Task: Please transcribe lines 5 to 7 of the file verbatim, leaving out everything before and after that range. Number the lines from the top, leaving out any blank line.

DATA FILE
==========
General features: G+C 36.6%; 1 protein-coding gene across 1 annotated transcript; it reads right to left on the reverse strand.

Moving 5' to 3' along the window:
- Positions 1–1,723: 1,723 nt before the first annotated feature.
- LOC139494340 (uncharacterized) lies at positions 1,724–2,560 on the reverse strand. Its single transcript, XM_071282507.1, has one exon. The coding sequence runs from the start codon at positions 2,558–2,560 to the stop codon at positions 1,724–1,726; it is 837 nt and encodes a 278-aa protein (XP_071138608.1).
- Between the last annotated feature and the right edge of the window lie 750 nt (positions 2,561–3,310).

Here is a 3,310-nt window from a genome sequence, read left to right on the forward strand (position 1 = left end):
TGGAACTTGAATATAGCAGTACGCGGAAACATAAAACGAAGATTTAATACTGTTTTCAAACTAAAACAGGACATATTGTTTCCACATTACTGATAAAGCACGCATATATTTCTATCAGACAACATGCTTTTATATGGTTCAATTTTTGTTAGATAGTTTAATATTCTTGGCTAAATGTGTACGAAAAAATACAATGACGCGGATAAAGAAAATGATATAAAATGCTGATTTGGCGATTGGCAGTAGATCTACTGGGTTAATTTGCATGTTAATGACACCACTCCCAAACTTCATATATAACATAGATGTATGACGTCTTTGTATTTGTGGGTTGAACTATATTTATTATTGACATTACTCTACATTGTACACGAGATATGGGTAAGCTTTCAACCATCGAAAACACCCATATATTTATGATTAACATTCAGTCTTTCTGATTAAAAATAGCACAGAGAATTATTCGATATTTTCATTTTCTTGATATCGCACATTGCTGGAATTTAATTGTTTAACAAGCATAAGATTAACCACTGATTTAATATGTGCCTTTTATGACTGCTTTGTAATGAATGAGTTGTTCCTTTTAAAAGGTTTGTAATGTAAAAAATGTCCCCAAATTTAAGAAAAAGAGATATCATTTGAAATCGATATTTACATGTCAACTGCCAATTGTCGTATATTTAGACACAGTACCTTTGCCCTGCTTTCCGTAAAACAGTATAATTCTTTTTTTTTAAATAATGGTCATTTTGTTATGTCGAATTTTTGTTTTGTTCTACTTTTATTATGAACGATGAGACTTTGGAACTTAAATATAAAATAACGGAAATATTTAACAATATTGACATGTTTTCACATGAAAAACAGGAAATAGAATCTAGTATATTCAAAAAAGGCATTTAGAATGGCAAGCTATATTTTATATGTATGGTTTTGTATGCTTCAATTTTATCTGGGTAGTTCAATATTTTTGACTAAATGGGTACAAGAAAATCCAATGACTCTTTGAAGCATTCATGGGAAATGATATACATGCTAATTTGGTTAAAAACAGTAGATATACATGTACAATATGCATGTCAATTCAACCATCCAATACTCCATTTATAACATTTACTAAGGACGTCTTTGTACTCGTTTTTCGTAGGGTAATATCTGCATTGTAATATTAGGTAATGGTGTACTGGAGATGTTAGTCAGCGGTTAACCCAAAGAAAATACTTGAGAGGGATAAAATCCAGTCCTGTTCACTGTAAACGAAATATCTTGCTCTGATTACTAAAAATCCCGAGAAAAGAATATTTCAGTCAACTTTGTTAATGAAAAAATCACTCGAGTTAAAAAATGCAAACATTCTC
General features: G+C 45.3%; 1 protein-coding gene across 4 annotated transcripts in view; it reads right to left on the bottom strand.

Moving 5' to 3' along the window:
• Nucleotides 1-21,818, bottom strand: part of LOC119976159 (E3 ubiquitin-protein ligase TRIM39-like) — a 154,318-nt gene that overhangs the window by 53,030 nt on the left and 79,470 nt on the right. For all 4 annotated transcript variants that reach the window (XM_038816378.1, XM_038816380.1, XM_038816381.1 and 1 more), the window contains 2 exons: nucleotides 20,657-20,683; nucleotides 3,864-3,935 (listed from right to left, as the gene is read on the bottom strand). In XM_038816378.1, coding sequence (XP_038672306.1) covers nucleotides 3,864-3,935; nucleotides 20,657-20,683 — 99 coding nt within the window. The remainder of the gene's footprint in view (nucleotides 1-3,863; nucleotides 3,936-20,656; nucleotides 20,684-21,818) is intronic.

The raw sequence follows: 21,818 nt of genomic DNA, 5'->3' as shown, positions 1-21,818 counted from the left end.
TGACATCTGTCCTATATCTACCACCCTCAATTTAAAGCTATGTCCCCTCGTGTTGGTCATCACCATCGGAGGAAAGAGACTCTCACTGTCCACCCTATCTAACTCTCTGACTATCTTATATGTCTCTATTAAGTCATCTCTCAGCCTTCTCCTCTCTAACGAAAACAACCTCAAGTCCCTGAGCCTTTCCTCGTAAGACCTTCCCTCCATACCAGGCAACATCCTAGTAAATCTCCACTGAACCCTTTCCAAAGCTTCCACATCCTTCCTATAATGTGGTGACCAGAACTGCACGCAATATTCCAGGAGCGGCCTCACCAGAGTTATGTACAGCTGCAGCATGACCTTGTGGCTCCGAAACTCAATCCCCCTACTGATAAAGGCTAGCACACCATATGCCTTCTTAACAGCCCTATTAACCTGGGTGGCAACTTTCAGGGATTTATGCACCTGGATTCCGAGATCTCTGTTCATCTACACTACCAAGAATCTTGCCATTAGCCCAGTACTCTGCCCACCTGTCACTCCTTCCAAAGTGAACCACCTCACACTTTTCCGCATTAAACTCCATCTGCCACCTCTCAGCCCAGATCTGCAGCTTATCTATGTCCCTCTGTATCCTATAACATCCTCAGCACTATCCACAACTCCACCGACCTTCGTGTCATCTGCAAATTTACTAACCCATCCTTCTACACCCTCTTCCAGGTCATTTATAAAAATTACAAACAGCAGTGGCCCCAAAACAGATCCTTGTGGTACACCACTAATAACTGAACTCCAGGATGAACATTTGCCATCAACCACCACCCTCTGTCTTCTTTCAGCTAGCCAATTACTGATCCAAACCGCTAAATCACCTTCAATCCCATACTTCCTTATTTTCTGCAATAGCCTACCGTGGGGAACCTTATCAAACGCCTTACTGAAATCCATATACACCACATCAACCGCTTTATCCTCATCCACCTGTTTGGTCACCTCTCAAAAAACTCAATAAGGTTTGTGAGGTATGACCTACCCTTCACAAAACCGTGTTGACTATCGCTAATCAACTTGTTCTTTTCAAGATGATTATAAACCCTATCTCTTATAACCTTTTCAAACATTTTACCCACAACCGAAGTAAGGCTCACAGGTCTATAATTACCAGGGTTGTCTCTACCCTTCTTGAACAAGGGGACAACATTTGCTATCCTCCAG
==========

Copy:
- Between the last annotated feature and the right edge of the window lie 750 nt (positions 2,561–3,310).

Here is a 3,310-nt window from a genome sequence, read left to right on the forward strand (position 1 = left end):
TGGAACTTGAATATAGCAGTACGCGGAAACATAAAACGAAGATTTAATACTGTTTTCAAACTAAAACAGGACATATTGTTTCCACATTACTGATAAAGCACGCATATATTTCTATCAGACAACATGCTTTTATATGGTTCAATTTTTGTTAGATAGTTTAATATTCTTGGCTAAATGTGTACGAAAAAATACAATGACGCGGATAAAGAAAATGATATAAAATGCTGATTTGGCGATTGGCAGTAGATCTACTGGGTTAATTTGCATGTTAATGACACCACTCCCAAACTTCATATATAACATAGATGTATGACGTCTTTGTATTTGTGGGTTGAACTATATTTATTATTGACATTACTCTACATTGTACACGAGATATGGGTAAGCTTTCAACCATCGAAAACACCCATATATTTATGATTAACATTCAGTCTTTCTGATTAAAAATAGCACAGAGAATTATTCGATATTTTCATTTTCTTGATATCGCACATTGCTGGAATTTAATTGTTTAACAAGCATAAGATTAACCACTGATTTAATATGTGCCTTTTATGACTGCTTTGTAATGAATGAGTTGTTCCTTTTAAAAGGTTTGTAATGTAAAAAATGTCCCCAAATTTAAGAAAAAGAGATATCATTTGAAATCGATATTTACATGTCAACTGCCAATTGTCGTATATTTAGACACAGTACCTTTGCCCTGCTTTCCGTAAAACAGTATAATTCTTTTTTTTTAAATAATGGTCATTTTGTTATGTCGAATTTTTGTTTTGTTCTACTTTTATTATGAACGATGAGACTTTGGAACTTAAATATAAAATAACGGAAATATTTAACAATATTGACATGTTTTCACATGAAAAACAGGAAATAGAATCTAGTATATTCAAAAAAGGCATTTAGAATGGCAAGCTATATTTTATATGTATGGTTTTGTATGCTTCAATTTTATCTGGGTAGTTCAATATTTTTGACTAAATGGGTACAAGAAAATCCAATGACTCTTTGAAGCATTCATGGGAAATGATATACATGCTAATTTGGTTAAAAACAGTAGATATACATGTACAATATGCATGTCAATTCAACCATCCAATACTCCATTTATAACATTTACTAAGGACGTCTTTGTACTCGTTTTTCGTAGGGTAATATCTGCATTGTAATATTAGGTAATGGTGTACTGGAGATGTTAGTCAGCGGTTAACCCAAAGAAAATACTTGAGAGGGATAAAATCCAGTCCTGTTCACTGTAAACGAAATATCTTGCTCTGATTACTAAAAATCCCGAGAAAAGAATATTTCAGTCAACTTTGTTAATGAAAAAATCACTCGAGTTAAAAAATGCAAACATTCTC